In San Francisco, as in any good utopia, culture matters. It’s the cost that does not seem to matter. Whether the show goes on or not; the paychecks continue to go out. The taxpayers get to foot the bill… whether or not they receive value.
The War Memorial Opera House employs twenty-five staffers with six-figure salaries. This includes a patrol officer bringing in $164,399 in total compensation. The total staff is 120 people. Cancellation has befallen the summer and fall performance seasons. It’s that or moving online. Yet, there are no reports of layoffs or even pay reductions.
The Asian Art Museum cost city taxpayers $7.8 million in employee compensation last year. It too is not open to visitors this year. In 2019 Director Jay Xu made $302,145 in total compensation. This includes salary of $220,563 and benefits of $81,582. Other high-earners included the deputy director at $248,463. Then there is a maintenance superintendent at $200,802. And the curator at $200,046, and a librarian at $174,355.
Utopia is expensive; reality brings very high taxation paying the bills for it
San Francisco’s long-term financial situation looks bleak. The city has guaranteed $8.1 billion in pension and retiree healthcare. But that has not been funded. Each city resident owes $9,000 just to cover the unfunded liability. That comes from data provided by fiscal accountability organization Truth In Accounting (2018).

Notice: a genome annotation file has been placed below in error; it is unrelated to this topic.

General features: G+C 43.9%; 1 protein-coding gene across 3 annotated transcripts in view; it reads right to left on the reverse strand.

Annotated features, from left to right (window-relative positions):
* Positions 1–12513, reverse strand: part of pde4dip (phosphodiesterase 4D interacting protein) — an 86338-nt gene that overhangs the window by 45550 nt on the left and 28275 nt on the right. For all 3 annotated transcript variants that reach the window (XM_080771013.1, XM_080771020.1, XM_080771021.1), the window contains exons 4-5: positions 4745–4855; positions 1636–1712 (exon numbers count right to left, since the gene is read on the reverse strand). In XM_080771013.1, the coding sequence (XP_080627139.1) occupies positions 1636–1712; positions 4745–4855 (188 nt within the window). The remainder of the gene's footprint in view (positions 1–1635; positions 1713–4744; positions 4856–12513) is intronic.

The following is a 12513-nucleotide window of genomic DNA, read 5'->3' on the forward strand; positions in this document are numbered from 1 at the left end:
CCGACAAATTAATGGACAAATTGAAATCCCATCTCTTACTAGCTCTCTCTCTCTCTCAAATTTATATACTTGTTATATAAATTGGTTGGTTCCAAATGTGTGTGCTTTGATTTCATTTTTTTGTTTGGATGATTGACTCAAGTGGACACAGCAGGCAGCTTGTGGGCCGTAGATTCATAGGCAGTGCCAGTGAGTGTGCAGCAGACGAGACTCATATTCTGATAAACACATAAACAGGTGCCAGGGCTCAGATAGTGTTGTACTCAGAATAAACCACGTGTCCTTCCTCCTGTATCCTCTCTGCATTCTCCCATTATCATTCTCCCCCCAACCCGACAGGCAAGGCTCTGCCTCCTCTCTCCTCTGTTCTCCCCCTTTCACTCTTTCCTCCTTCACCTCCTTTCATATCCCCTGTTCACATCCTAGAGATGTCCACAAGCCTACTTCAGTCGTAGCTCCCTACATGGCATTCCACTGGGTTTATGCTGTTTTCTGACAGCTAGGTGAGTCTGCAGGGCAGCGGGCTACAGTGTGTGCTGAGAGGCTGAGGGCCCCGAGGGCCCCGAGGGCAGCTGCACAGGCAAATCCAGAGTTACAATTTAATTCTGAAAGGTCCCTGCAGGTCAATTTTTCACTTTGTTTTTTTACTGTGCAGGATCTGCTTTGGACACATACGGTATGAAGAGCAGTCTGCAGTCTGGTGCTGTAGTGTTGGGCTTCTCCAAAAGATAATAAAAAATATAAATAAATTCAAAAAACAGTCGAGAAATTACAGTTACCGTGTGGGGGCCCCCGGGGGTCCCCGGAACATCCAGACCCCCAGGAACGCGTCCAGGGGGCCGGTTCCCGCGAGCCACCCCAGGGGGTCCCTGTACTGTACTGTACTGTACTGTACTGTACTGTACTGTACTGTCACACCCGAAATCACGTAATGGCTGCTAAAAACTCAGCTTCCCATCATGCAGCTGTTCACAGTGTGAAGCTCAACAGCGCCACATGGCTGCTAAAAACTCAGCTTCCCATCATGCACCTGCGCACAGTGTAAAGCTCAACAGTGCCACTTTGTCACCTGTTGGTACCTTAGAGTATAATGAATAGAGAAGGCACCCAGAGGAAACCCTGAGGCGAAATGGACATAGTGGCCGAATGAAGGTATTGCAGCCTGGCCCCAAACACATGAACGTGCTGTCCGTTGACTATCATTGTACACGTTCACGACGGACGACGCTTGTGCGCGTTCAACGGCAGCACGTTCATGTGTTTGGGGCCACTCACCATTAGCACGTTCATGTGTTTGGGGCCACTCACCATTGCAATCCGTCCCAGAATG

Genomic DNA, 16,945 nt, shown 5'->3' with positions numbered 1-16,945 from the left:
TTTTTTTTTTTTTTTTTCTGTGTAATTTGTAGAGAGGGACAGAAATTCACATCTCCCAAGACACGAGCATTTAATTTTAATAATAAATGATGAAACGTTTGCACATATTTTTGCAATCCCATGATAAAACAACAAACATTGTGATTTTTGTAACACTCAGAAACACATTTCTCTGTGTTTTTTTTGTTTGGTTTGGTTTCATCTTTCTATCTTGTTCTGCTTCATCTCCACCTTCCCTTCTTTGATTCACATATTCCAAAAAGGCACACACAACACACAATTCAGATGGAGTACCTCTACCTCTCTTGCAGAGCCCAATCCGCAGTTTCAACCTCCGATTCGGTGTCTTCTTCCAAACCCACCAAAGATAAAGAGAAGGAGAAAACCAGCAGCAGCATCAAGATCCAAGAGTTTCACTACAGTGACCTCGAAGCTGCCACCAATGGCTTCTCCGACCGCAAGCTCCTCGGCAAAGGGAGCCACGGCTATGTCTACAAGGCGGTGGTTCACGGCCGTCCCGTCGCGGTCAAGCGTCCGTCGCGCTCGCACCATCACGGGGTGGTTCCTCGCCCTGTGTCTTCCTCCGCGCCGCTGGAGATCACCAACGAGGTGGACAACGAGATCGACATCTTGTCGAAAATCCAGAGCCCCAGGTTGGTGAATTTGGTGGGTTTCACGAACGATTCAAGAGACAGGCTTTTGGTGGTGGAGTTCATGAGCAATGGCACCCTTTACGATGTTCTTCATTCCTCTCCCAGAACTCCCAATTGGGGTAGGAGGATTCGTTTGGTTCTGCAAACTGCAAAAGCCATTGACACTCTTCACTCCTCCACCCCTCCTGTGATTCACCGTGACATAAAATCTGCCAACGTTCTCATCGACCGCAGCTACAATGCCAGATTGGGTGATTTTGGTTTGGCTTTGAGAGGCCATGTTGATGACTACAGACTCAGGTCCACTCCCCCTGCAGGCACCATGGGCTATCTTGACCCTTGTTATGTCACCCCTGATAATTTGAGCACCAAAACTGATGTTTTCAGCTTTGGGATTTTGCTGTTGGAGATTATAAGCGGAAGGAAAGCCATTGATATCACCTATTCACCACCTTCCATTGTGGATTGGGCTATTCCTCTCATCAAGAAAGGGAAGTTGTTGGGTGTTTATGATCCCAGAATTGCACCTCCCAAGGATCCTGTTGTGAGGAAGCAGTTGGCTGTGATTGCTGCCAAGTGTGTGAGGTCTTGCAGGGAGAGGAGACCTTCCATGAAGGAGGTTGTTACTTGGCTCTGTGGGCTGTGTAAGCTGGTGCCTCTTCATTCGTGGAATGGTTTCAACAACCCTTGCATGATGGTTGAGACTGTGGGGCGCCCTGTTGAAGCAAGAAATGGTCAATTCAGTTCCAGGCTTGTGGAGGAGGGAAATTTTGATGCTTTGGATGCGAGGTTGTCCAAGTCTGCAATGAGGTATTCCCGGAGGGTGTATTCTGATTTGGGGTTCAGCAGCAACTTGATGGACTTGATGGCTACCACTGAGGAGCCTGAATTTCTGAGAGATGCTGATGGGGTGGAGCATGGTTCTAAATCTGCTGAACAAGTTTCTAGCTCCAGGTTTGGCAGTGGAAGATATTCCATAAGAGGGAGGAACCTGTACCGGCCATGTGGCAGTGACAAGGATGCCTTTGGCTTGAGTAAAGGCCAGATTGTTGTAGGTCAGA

The city is struggling to balance its books. Its unions are not cooperating. The unions representing San Francisco’s 44,525 city employees are organized labor. They are aggressively hitting back against a recent proposal to pause pay hikes. Nearly one in twenty San Franciscans work for the city.
San Francisco is a progressive utopia. Nobody seems to care in the least about the taxpayers’ ability to pay. No thought is being given to the dollars paid versus the value received. Why is it reasonable to spread this contagion nationally? Do we really want to get our leadership from San Francisco? The San Francisco Bay Area is home to powerful progressive politicians. But how are their policies working for the Bay area?